Dr Murray Robert Ford
MSc, PhD (University of Auckland)
I am a coastal geomorphologist working in a range of coastal settings. At present, I am primarily working on reef island systems in the Pacific. I employ both field and remote sensing approaches to better understand reef island geomorphology in order to be understand the evolution and dynamics of these landforms
Research | Current
- Reef island geomorphology
- Coastal processes and sediment transport
- Coastal management
- Remote sensing of coastal systems
- Climate change adaptation in atoll settings
Reef island shoreline change
The impacts of SLR on atoll shorelines are expected to be profound, potentially destabilising islands and threatening the habitability of islands which have been occupied for over 1000 years. I am currently investigating shoreline change using aerial photos captured between 1945-1978 and recent high resolution satellite imagery collected between 2000 and 2017. Identifying currently eroding shorelines is particularly important for supporting local adaptation and hazard mitigation responses.
Reef flat hydrodynamics
Along with researchers from the University of Hawaii I have been working to better understand wave processes on atoll reefs. Reef islands are low-lying and highly susceptible to wave-driven inundation. Understanding wave processes on reef flats is important to get a better handle on the water level at island shorelines under various conditions. As part of this project we have been working to better understand the impacts of reef flat mining on wave processes. Large excavation pits are dug into the reef flat in order to mine the hard capstone for use in shoreline protection, roading and other construction projects. By pure good luck we also recorded the 2011 Japanese tsunami as it traveled through the central Pacific.
Teaching | Current
GISci/Geog 140 - Coordinator
Geog 330 - Coordinator
Geog 351 - Contributor
Geog 746 - Contributor
GISci 241 - launching S2 2020
I am always keen to talk to prospective postgraduate students at Honours, Masters and PhD level. See below for a taste of past projects.
Rebecca Cunniffe - Remote sensing of dune evolution at Ahipara.
Spencer Raymond - Bar migration at Pauanui Beach.
Jarryd Hunter - Shoreline change at Namdrik Atoll.
Hannah Giess - The Physical taphonomic alteration of Austrovenus stutchburyi across the intertidal water embayment towards the Miranda Chenier plain.
Olivia Philpott - Cockle Shell Movement at the Miranda Spit.
Chloe Marshall - Shoreline changes on Majuro Atoll.
Sophia Brown - Gravel dynamics at Jones Bay.
Megan Tuck - Inundation of Funafuti Atoll.
Paige Sims - Sediments of Tepuka Island.
Andrew Holdaway - Uncertainty of remote sensing estimates of reef island shoreline change.
Alan Scandrett - Google Earth Engine - Shoreline change analysis
Sarah Stewart - Shoreline change in the Maldives using Planet Imagery
Thomas Mules - Using Google Earth Engine to map intertidal reefs.
Rachel Twomey - Vulnerability to Sea Level Rise in the Auckland Region and the Applicability of Coastal Vulnerability Indices. (co-supervised with Paul Kench)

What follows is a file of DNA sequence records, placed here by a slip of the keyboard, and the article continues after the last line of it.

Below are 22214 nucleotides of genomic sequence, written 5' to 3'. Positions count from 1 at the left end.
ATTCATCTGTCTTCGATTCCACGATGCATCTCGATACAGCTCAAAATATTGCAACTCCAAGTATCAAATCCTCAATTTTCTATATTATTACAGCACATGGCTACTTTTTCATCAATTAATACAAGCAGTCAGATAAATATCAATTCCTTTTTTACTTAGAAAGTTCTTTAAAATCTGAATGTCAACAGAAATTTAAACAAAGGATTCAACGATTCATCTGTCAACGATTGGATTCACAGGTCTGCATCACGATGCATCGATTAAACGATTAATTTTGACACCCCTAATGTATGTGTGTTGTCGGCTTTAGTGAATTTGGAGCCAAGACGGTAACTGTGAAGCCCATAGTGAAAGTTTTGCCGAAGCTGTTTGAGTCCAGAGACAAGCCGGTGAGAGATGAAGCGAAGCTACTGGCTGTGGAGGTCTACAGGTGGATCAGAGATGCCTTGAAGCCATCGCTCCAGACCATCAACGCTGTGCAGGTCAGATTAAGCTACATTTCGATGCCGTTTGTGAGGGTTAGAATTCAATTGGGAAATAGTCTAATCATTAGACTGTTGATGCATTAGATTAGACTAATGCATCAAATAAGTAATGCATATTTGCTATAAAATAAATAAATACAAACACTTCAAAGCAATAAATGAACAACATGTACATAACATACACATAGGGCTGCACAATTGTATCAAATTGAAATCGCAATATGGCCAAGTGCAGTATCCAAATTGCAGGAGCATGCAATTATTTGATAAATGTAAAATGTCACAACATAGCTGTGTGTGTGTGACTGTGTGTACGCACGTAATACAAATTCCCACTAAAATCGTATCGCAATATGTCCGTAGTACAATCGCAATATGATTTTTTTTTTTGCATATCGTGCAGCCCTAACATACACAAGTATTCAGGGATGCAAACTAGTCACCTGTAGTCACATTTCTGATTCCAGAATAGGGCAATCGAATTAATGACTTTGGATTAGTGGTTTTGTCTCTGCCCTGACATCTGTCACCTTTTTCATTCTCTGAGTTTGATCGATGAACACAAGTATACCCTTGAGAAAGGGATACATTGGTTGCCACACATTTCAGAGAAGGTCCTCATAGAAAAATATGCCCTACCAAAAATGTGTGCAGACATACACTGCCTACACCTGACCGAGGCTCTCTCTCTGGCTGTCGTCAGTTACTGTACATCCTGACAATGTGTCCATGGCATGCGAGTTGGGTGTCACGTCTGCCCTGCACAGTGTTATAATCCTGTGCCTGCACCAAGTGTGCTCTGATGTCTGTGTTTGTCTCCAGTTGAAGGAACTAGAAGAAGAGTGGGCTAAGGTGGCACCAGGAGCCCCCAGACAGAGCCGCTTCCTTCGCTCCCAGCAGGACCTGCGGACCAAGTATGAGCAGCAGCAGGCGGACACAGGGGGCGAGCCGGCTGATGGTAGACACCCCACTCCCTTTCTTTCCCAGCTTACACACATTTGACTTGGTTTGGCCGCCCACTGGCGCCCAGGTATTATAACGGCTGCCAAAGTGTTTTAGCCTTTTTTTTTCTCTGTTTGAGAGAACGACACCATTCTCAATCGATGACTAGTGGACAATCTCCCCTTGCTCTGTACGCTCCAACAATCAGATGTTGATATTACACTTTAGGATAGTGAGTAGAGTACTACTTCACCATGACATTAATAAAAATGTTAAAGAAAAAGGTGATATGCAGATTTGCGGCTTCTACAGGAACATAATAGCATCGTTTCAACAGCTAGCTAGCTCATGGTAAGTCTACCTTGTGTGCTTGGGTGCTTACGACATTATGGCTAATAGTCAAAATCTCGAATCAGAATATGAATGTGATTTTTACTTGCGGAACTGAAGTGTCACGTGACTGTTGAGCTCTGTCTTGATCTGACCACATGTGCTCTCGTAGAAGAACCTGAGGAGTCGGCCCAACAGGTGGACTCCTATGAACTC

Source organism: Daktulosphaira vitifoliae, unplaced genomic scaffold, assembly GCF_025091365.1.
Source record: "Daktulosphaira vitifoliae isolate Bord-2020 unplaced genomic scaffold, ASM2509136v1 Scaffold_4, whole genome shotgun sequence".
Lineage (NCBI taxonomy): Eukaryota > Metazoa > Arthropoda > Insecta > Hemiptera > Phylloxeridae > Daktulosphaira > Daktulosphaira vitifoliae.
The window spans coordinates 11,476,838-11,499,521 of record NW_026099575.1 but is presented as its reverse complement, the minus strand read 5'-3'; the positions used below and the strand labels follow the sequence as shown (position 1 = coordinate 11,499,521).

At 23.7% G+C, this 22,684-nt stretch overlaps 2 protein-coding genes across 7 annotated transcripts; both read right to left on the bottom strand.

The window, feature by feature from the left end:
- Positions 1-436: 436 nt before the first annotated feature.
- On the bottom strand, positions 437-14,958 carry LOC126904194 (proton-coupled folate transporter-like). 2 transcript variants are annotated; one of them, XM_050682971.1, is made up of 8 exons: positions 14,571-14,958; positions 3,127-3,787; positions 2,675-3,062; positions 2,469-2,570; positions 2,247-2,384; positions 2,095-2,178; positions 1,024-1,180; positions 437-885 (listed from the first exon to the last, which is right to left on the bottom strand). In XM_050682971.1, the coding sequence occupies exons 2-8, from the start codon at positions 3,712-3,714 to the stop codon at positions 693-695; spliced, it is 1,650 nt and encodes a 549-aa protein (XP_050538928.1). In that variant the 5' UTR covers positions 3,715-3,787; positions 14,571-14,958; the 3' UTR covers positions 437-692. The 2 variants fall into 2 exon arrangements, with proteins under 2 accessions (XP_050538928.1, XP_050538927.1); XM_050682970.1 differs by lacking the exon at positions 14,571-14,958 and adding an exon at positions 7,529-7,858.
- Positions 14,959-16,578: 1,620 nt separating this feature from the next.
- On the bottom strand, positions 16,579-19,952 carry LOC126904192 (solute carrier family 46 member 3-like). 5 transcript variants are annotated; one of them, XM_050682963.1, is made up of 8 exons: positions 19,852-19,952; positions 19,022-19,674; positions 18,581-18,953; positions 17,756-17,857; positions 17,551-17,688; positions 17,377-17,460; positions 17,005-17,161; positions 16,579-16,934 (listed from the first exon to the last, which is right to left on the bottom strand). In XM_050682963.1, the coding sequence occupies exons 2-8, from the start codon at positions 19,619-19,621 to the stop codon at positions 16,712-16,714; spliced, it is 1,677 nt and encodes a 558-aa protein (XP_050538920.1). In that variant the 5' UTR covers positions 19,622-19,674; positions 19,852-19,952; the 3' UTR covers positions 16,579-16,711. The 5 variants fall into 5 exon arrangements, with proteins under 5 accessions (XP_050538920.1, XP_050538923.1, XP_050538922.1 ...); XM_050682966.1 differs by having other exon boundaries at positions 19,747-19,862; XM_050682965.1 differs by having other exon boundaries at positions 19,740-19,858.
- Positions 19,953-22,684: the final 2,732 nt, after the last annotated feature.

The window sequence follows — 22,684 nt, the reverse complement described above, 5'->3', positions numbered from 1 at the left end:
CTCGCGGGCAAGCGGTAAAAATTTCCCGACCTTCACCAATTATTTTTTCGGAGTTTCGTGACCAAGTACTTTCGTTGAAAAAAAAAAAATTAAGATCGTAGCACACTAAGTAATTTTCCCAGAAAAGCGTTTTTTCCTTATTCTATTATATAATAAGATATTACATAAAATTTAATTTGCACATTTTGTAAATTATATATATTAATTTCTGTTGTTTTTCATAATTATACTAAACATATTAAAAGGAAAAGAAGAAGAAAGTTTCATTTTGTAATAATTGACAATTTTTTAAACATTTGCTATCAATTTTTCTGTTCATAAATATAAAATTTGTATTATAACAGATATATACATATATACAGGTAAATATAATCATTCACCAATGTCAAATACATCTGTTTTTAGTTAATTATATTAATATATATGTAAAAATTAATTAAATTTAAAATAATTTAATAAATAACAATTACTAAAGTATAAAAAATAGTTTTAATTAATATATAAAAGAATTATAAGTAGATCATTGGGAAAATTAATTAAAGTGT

Alanna Hollier - The impact of taphonomic processes on shell delivery to the modern chenier ridge at Miranda, New Zealand.(co-supervised with Mark Dickson)
Jamie Boyle - An investigation into coastal change at Whites Beach, Auckland, New Zealand. (co-supervised with Paul Kench)
Ses Rini Mardiani - Physical Vulnerability of Reef Islands in Jakarta Bay, Indonesia.(co-supervised with Paul Kench)
Elliot McBride - A land suitability analysis for value-added crops in contemporary and future climate conditions in Samoa, using a multi-criteria evaluation and GIS approach. (co-supervised with Susan Owen)
Olivia Philpott -Roughness controls on reef flat wave transformation. (co-supervised with Paul Kench)
Claire Scott-Knight - Wave processes at Tepuka Island. (co-supervised with Paul Kench)
Wenxiu Wang - Tidal channel geomorphology.(in progress) (co-supervised with Giovanni Coco)
Christine Liang - Reef island evolution in the Maldives.(in progress) (co-supervised with Paul Kench)
Megan Tuck - Physical modelling of reef island response to storms and SLR.(in progress) (co-supervised with Paul Kench and Giovanni Coco)
Selected publications and creative works (Research Outputs)
- Ford, M., Merrifield, M. A., & Becker, J. M. (2018). Inundation of a low-lying urban atoll island: Majuro, Marshall Islands. Natural Hazards, 91 (3), 1273-1297. 10.1007/s11069-018-3183-5
- Owen, S., Kench, P., & Ford, M. (2016). Improving understanding of the spatial dimensions of biophysical change in atoll island countries and implications for island communities: A Marshall Islands' case study. Applied Geography, 72, 55-64. 10.1016/j.apgeog.2016.05.004
- Yao, Y., Becker, J. M., Ford, M. R., & Merrifield, M. A. (2016). Modeling wave processes over fringing reefs with an excavation pit. Coastal Engineering, 109, 9-19. 10.1016/j.coastaleng.2015.11.009
- Ford, M. R., & Kench, P. S. (2016). Spatiotemporal variability of typhoon impacts and relaxation intervals on Jaluit Atoll, Marshall Islands. Geology, 44 (2), 159-162. 10.1130/G37402.1
- Ford, M. R., & Kench, P. S. (2015). Multi-decadal shoreline changes in response to sea level rise in the Marshall Islands. Anthropocene, 11, 14-24. 10.1016/j.ancene.2015.11.002
- Merrifield, M., Becker, J., Ford, M., & Yao, Y. (2014). Observations and estimates of wave-driven water level extremes at the Marshall Islands. Geophysical Research Letters, 41 (20), 7245-7253. 10.1002/2014GL061005
- Ford, M. R. (2014). The application of PIT tags to measure transport of detrital coral fragments on a fringing reef: Majuro Atoll, Marshall Islands. Coral Reefs, 1-5. 10.1007/s00338-014-1131-8
- Ford, M. R., & Kench, P. S. (2014). Formation and adjustment of typhoon-impacted reef islands interpreted from remote imagery: Nadikdik Atoll, Marshall Islands. Geomorphology10.1016/j.geomorph.2014.02.006